enthdegree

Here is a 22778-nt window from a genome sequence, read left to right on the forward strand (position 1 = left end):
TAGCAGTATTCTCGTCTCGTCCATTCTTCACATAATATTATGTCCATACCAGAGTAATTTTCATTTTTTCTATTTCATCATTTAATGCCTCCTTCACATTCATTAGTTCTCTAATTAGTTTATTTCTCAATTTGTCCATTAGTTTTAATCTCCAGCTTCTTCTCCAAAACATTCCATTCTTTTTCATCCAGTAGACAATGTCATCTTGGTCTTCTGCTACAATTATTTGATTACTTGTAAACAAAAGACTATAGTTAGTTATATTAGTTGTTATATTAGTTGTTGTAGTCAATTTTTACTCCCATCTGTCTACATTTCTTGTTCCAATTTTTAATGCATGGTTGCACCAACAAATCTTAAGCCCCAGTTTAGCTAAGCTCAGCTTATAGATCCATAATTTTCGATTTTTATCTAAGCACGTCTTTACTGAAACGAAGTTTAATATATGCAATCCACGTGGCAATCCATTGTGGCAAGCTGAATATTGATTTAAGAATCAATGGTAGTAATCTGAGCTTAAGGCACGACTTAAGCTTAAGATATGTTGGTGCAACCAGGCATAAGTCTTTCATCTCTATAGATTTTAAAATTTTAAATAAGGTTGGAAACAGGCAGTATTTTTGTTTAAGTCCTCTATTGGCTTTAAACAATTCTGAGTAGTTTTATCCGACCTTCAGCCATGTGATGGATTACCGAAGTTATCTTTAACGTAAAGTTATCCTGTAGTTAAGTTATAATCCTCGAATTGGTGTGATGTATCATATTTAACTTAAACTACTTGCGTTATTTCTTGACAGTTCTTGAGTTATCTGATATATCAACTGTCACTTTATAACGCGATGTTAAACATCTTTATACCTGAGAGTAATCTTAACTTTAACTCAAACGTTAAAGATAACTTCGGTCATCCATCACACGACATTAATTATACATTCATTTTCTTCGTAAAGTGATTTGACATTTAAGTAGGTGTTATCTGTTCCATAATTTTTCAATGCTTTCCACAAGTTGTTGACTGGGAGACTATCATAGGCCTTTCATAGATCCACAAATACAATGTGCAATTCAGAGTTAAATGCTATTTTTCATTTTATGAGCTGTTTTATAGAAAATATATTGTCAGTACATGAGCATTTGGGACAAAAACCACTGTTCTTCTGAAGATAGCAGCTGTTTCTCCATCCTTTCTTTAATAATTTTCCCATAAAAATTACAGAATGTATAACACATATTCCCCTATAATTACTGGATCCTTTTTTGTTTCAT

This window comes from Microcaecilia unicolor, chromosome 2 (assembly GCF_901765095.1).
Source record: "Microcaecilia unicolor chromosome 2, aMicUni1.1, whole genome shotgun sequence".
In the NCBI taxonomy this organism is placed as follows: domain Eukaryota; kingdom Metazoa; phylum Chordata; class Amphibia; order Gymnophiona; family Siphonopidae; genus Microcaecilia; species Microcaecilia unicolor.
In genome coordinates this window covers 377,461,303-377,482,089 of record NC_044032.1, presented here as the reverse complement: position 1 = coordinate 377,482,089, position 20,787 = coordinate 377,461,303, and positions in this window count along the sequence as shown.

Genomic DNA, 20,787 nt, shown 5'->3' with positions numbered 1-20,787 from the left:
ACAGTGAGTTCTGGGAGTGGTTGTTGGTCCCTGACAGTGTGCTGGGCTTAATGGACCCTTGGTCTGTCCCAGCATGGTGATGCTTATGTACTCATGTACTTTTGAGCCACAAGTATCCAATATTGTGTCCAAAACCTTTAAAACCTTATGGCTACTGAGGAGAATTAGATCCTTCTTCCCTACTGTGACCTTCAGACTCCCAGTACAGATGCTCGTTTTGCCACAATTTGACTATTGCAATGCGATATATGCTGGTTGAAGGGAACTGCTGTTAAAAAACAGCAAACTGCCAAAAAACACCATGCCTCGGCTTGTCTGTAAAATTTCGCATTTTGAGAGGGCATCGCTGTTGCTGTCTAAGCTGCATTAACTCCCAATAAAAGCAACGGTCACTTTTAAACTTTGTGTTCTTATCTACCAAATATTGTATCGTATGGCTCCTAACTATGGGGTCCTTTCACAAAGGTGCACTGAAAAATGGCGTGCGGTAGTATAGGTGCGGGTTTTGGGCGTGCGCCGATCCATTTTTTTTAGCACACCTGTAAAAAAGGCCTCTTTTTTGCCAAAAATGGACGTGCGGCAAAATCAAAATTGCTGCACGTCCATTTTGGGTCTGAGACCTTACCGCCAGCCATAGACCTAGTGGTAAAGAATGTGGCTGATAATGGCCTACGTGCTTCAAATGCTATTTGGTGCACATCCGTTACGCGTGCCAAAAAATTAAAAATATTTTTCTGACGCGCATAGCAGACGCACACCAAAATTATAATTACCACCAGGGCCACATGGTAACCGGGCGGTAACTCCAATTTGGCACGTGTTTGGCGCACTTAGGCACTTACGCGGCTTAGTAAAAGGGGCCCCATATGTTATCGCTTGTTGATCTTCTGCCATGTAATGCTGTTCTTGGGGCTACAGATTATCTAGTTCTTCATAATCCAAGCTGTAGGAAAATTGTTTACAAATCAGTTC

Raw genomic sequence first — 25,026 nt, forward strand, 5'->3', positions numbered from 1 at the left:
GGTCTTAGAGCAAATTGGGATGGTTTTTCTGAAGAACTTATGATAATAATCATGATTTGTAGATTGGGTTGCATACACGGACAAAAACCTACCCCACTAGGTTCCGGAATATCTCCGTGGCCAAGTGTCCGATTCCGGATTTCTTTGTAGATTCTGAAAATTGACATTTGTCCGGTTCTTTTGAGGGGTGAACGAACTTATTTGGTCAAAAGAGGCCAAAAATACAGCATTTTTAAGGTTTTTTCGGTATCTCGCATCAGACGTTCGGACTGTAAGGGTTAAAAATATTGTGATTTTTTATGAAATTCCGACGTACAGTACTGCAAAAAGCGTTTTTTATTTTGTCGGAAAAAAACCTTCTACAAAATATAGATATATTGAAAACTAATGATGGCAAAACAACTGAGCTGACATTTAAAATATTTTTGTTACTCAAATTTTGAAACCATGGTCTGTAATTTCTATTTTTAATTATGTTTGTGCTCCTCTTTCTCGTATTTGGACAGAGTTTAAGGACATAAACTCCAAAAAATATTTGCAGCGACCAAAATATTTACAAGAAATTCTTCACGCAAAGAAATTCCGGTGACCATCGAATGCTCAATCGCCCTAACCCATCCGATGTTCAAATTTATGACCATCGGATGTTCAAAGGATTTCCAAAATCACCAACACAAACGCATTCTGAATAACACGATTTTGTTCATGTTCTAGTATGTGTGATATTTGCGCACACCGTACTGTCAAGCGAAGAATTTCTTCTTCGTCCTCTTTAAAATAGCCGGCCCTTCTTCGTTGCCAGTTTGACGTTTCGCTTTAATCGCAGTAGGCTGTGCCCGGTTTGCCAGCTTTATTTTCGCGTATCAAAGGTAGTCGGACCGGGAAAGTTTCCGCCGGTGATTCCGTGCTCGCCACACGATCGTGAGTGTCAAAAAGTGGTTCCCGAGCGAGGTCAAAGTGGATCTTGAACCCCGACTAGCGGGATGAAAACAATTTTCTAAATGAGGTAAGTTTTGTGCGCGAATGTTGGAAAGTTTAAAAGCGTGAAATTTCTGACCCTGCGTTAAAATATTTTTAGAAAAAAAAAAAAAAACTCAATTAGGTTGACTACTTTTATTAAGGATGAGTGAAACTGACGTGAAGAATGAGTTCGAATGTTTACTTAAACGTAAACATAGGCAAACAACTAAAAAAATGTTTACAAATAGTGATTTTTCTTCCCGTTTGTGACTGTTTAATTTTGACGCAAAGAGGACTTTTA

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 1h comment Is there a simpler function with this shape? Nice diagram. Did you make that in inkscape? Apr 25 comment Uniform Distribution Estimator (not MLE) Byron, No. Intuitively, the max drawn from the distribution is going to be very close to $\theta$, while the min is going to be very close, but bigger than $0$. Apr 24 answered evaluate the following limit else prove that limit does not exist Apr 23 accepted Intuition for integrating $1/z$ around the unit circle Apr 23 revised Intuition for integrating $1/z$ around the unit circle edited title Apr 23 asked Intuition for integrating $1/z$ around the unit circle Apr 18 comment Proving an Integral inequality from a given integral inequality @Cupid my complaint still holds even with my error Apr 18 comment Proving an Integral inequality from a given integral inequality I am not sure your question is equivalent to the one from the book... doing it for $xg(x)$ instead of $g(x)$ forces the integrand, $xg(x)e^{-f(x)}$, to be small near 0. This property is not imposed if the integrand were only $g(x)e^{-f(x)}$ Apr 18 comment Proving an Integral inequality from a given integral inequality I disagree with your "intuitive" assertion that $\int_0^1 e^{-f(x)} dx \geq \int_0^1 e^{-g(x)}dx\Rightarrow f(x)\leq g(x)$... Take $f(x)$ to be a bump near x=0.1, and $g(x)$ to be the same bump near x=0.9... then the integral inequality holds, but the functional inequality obviously does not. Apr 14 comment Does sum of the reciprocals of all the composite numbers converge? I like this answer, the sum of reciprocals of primes is a big jackhammer Apr 6 comment Show that $\lim_{n\to \infty}\int_{[0,\infty]}\left(1+\dfrac{x}{n}\right)^n\exp^{-ax}=\dfrac{1}{a-1}$ Yes, you can justify this using the squeeze theorem. MCT is a good way too Apr 6 comment Show that $\lim_{n\to \infty}\int_{[0,\infty]}\left(1+\dfrac{x}{n}\right)^n\exp^{-ax}=\dfrac{1}{a-1}$ Did you know that $\exp(c):=\lim_{n\rightarrow \infty} (1+c/n)^n$ and that further, this sequence is increasing? Mar 29 comment Statistics. Uniform distribution estimator variance What is $X_{(i)}$? Mar 28 comment Question about the existence of Riemann-Stieltjes integrals. What text are you learning this out of? In my construction, both those limits exist and equal 1 because as $|\Gamma|$ becomes small, any problems around 0 due to the left/right-discontinuousness go away. Mar 28 comment Question about the existence of Riemann-Stieltjes integrals. Further, ($\sup_\Gamma L_\Gamma = \inf_\Gamma L_\Gamma$) iff ($\lim_{|\Gamma|\to 0} L_\Gamma$ exists). The only possibility I see is if there is a distinction between your constructions $L_\Gamma$ and $R_\Gamma$. Mar 28 comment Question about the existence of Riemann-Stieltjes integrals. The difference between Riemann and Riemann-Stieltjes integrals is that RS integrals let you specify a function to integrate against (i.e. "to weigh different parts of the space differently"). The $\phi$ function is analogous to measures in Lebesgue integrals. Riemann integrals do not have a mechanism for $\phi,$ or rather it is baked into the definition of Riemann integration that $\phi(x)=x$. $${}$$ I don't think your middle section true. That is, I believe if that (the RS integral exists) iff ($\sup_\Gamma L_\Gamma = \inf_\Gamma L_\Gamma$). Can you provide a counterexample to this? Mar 28 revised Question about the existence of Riemann-Stieltjes integrals. deleted 1 character in body Mar 28 answered Question about the existence of Riemann-Stieltjes integrals. Mar 28 revised Verify the identity: $(1-x^2)\dfrac{\partial^2 \Phi}{\partial x^2}-2x\dfrac{\partial\Phi}{\partial x}+h\dfrac{\partial^2}{\partial h^2}(h\Phi)=0$ added 109 characters in body Mar 28 comment Verify the identity: $(1-x^2)\dfrac{\partial^2 \Phi}{\partial x^2}-2x\dfrac{\partial\Phi}{\partial x}+h\dfrac{\partial^2}{\partial h^2}(h\Phi)=0$ Using the product rule twice: \begin{array}{rcl}\frac{\partial^2}{\partial h^2} h \Phi &=& \frac{\partial}{\partial h} ( \frac{\partial}{\partial h} h \Phi) \\ &=& \frac{\partial}{\partial h} \left( \Phi + h \frac{\partial}{\partial h} \Phi \right) \\ &=& \frac{\partial}{\partial h} \Phi + \frac{\partial}{\partial h} \Phi + h\frac{\partial^2}{\partial h^2} \Phi \end{array}